High Blood Pressure
High blood pressure can only be diagnosed after taking several readings to find your average blood pressure. To determine your average blood pressure, your blood pressure needs to be taken two or more times, and each reading must be from a different day. If the average of these readings is more than 140/90, you have high blood pressure.
A single reading that is more than 140/90 doesn't necessarily mean that you have high blood pressure; however, your healthcare provider will probably want to monitor your blood pressure over time to see if it stays there. You can also have high blood pressure if the average of only one of the numbers (systolic or diastolic) is too high.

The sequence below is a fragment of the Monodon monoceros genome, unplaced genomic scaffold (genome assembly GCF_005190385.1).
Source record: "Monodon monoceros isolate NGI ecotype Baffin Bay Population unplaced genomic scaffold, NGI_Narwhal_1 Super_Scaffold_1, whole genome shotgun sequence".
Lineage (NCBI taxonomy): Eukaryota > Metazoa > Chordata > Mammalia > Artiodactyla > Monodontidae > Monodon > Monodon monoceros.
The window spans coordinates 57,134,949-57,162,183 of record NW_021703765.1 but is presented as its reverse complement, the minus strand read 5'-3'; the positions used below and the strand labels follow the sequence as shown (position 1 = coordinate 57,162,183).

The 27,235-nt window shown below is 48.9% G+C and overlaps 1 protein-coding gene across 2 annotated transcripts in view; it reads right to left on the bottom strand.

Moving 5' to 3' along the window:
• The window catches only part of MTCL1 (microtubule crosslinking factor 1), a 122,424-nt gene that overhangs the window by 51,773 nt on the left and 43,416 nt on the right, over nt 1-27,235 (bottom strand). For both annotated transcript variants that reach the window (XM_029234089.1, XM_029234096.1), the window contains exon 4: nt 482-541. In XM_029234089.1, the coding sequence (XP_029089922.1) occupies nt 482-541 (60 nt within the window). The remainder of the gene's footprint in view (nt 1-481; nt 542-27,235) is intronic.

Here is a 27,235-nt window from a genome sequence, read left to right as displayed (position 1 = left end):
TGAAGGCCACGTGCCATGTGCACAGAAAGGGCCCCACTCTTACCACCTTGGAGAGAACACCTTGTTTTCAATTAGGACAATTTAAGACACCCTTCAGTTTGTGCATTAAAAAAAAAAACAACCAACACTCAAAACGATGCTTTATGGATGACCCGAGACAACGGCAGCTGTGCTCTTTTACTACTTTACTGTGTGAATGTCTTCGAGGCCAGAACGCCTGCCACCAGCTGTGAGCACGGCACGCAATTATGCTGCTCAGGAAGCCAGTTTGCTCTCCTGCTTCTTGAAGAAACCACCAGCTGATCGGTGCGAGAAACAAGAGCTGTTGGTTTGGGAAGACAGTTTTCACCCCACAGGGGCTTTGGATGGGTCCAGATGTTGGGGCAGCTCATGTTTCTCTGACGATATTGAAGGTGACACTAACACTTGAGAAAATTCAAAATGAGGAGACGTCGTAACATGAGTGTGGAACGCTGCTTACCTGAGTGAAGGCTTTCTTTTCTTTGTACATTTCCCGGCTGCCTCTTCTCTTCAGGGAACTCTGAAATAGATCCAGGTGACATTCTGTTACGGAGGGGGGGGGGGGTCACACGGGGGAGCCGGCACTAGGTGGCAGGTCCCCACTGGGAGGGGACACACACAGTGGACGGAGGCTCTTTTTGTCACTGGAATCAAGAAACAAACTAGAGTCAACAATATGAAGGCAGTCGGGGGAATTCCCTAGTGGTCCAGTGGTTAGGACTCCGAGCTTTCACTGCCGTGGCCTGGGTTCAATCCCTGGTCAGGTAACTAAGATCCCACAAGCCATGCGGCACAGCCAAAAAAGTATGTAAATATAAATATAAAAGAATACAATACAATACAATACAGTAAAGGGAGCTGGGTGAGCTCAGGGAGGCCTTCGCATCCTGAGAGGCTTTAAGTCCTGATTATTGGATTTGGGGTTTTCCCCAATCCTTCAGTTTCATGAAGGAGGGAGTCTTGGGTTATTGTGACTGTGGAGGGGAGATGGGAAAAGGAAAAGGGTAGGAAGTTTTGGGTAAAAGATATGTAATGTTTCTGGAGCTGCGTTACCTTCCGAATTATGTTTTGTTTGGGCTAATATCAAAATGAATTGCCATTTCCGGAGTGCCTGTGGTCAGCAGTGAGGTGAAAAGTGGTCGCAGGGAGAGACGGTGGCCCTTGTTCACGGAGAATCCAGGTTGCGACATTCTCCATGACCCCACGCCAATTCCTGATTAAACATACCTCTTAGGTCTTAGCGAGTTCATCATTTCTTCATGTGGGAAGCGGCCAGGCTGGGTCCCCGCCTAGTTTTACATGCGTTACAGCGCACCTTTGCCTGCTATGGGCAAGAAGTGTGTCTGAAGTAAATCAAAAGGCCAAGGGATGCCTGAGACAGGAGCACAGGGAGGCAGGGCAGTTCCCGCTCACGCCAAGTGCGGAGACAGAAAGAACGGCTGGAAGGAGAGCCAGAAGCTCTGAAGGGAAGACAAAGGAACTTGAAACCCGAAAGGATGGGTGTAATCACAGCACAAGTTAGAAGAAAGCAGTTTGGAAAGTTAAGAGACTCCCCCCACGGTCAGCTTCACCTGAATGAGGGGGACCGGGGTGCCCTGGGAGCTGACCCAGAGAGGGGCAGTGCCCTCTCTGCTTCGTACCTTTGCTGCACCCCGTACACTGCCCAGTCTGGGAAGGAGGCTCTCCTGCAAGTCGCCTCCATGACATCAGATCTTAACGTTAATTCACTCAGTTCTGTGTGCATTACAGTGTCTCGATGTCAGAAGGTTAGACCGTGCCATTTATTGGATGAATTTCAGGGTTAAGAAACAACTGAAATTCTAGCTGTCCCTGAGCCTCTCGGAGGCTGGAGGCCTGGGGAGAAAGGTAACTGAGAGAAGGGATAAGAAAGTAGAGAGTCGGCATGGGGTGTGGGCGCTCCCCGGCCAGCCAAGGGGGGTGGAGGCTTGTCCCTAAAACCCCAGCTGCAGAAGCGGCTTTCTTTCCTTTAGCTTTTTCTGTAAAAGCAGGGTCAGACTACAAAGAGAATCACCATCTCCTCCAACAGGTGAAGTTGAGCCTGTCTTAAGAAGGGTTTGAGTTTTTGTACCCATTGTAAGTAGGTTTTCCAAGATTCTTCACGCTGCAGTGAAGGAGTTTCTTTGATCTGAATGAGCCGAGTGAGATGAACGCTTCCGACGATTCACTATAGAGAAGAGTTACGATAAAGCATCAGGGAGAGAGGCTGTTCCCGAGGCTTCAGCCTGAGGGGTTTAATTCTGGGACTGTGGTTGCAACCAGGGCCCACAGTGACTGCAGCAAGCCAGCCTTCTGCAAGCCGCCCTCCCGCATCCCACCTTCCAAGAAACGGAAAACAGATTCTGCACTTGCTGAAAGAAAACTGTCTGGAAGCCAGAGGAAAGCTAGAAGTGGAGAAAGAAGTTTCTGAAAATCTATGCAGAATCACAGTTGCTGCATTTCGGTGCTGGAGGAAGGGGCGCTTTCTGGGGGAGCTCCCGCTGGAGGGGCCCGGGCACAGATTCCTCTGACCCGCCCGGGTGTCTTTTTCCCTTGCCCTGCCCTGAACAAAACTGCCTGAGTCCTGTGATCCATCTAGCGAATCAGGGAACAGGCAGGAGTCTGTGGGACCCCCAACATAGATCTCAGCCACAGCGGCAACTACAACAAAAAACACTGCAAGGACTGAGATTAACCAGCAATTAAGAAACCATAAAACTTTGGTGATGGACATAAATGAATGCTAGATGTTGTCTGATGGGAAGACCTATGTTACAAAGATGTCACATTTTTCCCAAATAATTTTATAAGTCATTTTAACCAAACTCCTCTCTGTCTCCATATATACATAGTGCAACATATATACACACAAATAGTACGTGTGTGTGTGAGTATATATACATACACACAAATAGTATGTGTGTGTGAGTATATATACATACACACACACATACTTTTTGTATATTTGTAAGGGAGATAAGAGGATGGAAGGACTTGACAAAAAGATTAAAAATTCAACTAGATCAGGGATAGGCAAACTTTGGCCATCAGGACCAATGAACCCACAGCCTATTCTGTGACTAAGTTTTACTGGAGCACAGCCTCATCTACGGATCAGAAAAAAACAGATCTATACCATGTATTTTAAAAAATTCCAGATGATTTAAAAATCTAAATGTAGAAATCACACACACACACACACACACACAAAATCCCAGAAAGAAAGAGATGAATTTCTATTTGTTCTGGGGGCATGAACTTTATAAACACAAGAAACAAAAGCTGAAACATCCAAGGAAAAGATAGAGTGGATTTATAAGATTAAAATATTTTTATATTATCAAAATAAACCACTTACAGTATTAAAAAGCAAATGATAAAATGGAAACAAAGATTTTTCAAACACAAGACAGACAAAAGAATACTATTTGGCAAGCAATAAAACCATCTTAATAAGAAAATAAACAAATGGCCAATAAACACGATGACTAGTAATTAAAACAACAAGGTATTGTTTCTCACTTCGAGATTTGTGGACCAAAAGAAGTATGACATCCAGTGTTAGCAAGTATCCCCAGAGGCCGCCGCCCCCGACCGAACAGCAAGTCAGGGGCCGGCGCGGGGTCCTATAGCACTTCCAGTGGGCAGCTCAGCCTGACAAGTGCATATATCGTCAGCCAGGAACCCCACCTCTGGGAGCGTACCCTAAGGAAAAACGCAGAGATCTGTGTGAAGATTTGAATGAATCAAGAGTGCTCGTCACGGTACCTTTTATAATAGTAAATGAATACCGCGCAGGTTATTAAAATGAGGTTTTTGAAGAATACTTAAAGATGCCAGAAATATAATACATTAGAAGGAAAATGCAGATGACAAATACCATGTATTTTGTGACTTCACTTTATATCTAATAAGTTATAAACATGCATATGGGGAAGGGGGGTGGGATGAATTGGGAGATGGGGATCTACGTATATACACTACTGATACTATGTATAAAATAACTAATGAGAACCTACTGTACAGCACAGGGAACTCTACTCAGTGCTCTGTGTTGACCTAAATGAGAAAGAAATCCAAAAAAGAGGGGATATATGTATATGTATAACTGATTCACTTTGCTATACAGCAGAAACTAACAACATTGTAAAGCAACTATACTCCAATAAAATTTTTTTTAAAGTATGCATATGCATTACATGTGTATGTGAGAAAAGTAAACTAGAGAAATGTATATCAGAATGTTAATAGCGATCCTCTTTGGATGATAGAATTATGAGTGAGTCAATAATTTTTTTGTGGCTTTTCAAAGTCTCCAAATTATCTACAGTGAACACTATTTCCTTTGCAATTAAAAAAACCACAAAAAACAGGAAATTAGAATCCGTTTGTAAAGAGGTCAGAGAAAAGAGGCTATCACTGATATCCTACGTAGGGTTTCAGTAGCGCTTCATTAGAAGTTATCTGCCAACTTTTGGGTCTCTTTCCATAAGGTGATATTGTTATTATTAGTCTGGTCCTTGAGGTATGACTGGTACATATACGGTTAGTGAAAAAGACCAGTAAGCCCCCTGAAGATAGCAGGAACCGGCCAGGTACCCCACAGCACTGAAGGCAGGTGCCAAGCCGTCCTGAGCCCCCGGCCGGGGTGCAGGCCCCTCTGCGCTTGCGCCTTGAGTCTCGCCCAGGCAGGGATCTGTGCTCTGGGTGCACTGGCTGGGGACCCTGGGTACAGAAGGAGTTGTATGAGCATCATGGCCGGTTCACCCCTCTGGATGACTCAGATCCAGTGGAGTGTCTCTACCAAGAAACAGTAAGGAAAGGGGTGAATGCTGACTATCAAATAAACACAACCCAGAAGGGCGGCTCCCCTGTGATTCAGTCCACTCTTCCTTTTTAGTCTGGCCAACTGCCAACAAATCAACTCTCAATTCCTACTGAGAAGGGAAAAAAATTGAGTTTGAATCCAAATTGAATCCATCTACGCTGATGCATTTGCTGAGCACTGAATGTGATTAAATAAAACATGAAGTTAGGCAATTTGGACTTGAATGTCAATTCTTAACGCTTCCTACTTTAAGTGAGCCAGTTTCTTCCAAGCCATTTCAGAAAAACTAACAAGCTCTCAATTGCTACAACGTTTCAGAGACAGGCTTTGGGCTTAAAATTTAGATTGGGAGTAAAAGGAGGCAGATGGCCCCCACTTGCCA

The body structures that chronic (long-term) high blood pressure affects most include the:
- Blood vessels
Because of the effects of high blood pressure on these vital organs, a person who has had it for a long time (known as chronic hypertension) can have:
- A heart attack
- Congestive heart failure (CHF)
- A stroke or "mini stroke" -- also known as a "TIA" (transient ischemic attack)
- Eye damage with loss of vision
- Kidney failure
- Peripheral arterial disease, including bulges or outpouchings of the aorta (called aneurysms).